רַבִּי נְחוּנְיָא בֶּן הַקָּנָה הָיָה מִתְפַּלֵּל בִּכְנִיסָתוֹ לְבֵית הַמִּדְרָשׁ וּבִיצִיאָתוֹ תְּפִלָּה קְצָרָה. אָמְרוּ לוֹ, מַה מָּקוֹם לִתְפִלָּה זוֹ. אָמַר לָהֶם, בִּכְנִיסָתִי אֲנִי מִתְפַּלֵּל שֶׁלֹּא תֶאֱרַע תַּקָלָה עַל יָדִי, וּבִיצִיאָתִי אֲנִי נוֹתֵן הוֹדָיָה עַל חֶלְקִי–משנה ברכות ד:ב

Rabbi Nehunia ben HaKana would say a short prayer both when he entered and left the Bet Midrash (study hall). (His students) asked him, “What is the nature/source of that prayer?” He replied, “When I enter I pray that I don’t cause a disaster (by inaccurate, deceptive, destructive interpretations of the Torah), and when I leave I give thanks for my portion (in life).”–Mishna Brachot 4:2

Our early leaders and sages, connected to Torah by נבואה (Nevuah), prophecy, and רוח הקודש (Ruah HaKodesh), Divine inspiration, realized and experienced that the power of Torah, the Infinite somehow contained within the Finite, is, itself, infinite. Super-concentrated like nuclear energy only much more so, the Torah has the capacity to transform our imperfect world into the paradise it is intended to be. But when hijacked and distorted, it also has the capacity to destroy our world and plunge us all into brutal savagery and horror. Also at the individual level it can either ennoble and transform one into a צדיק (Tzadik), a saintly, selfless lover of humanity or, chas v’Shalom, into a close-minded, obsessive control freak and/or abuser. Rabbi Nehunia ben HaKana, best known today for his mystical poem אנא בכח (Ana B’Koach), which reveals/generates one of the hidden names of God, was well aware of that power and understood that, as a fallible human, he needed Divine aid to withstand the many temptations to misuse his knowledge as well as that same Divine aid to not lose focus and thus fail.

As a Jew, I’m not only obligated to engage with Torah, to fulfill mitzvot and to perform tefilla, I’m entrusted to use this incredible power to bring our world closer to that perfection. I am privileged, for example, to join the holy Names of The Creator which are generated by the ראשי תיבות  (Roshei Teyvot), first letters of each word taken in sequence, the סופי תיבות (Sofei Teyvot), the last letters of each word, again taken in sequence, and even the אמציות תיבות (Emtziot Teyvot), middle letters, as well as the chain of all the letters of each word also taken as a series, on top of the energy invested in the semantic meaning of each word and then each phrase and sentence as the words combine with each other, the energy inherent in the very shape of each letter, as well as the ניקודים (Nikkudim), “points” or vowels and many more that I’m not even aware of, each of the three times a day I pray. I, along with every Jew who also participates, wield this tremendous power and, with it, we make irreplaceable contributions to the world.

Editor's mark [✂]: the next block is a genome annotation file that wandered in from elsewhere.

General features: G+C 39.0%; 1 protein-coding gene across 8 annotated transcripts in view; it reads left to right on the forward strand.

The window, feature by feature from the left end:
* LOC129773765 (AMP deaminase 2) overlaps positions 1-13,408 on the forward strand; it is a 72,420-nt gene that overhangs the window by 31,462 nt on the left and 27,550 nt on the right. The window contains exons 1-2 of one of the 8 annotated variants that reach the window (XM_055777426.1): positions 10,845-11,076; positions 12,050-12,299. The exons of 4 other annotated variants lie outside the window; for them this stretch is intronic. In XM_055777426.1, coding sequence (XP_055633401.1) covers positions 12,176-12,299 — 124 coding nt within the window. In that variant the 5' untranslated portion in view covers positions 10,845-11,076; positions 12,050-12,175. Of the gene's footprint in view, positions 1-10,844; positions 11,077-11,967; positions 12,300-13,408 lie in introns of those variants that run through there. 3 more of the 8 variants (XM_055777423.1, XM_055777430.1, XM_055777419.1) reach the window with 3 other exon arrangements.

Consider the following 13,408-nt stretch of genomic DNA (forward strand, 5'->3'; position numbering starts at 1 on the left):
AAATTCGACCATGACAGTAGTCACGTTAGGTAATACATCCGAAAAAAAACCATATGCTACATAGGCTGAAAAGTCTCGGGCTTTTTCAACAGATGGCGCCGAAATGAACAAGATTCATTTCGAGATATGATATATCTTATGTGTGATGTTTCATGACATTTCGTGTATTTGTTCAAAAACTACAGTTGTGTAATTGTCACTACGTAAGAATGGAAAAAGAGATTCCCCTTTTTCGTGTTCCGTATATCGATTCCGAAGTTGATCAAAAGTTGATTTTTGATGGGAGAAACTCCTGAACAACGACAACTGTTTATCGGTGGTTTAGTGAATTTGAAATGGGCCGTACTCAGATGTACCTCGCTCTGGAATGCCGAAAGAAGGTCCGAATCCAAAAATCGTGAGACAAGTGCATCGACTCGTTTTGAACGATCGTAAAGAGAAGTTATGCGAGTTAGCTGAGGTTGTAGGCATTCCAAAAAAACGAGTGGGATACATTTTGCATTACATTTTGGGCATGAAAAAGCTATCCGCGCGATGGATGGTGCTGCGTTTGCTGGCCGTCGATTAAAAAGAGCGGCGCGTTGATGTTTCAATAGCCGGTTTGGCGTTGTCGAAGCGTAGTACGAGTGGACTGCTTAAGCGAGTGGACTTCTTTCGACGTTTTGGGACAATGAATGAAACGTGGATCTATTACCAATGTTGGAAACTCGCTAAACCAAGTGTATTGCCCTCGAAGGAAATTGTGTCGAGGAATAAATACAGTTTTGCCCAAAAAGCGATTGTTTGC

This opportunity to be a critical member of the team that is bringing perfection to the universe is Jewish Privilege. Being among the first generations in millennia who have the opportunity to amplify our efforts by bringing them to Eretz Yisrael, the native soil which best nourishes and powers our work to their maximum effectiveness is Jewish Privilege. Deepening each day my understandings and insights and inner connections of our infinitely complex and beautiful Torah is Jewish Privilege. Teaching Torah every day and offering loving support to my fellow Jews is Jewish Privilege.

Like Rabbi Nehunia ben HaKana, every day I give thanks for my lot in life.


My description of just part of the power embedded in our daily tefilla (prayers) is not meant to say or even to imply that one needs to engage in special meditations, kavvanot (kabbalistic intentions) or anything else. This, and all the underlying processes in all of our Jewish observance are “built-in” to the amazing technology bequeathed us by our sages when they devised our prayers. Every act we perform as Jews, whether intentional or not, conscious or unconscious, contributes to this great tikkun.

A chosen people, עם סגולה (Am Segulah) does not imply special privileges but rather special responsibilities. In a world view that sees responsibilities as burdens, that’s nothing to be proud of, but in a world view that sees the granting of responsibility as recognition of maturity and ability, it is, indeed, privilege.

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3 Responses to Privilege

  1. Mr. Cohen says:

    Please correct “infinte” to “infinite.”

    From which software do you get your text of tractate Avot?

    10 Myths Preventing Peace by Calev Myers

    • Thank you for your sharp eye!
      I have the three Davka sets, Judaic Classics, Soncino Classics and JCL Classics.

      By the way, it always defies belief that so many people buy into the anti-Israel propaganda. But since there is a pre-disposition in many to hate Jews, maybe the phenomenon isn’t that surprising after all.

  2. Marc Render says:

    Really nice. Thanks for the thought!

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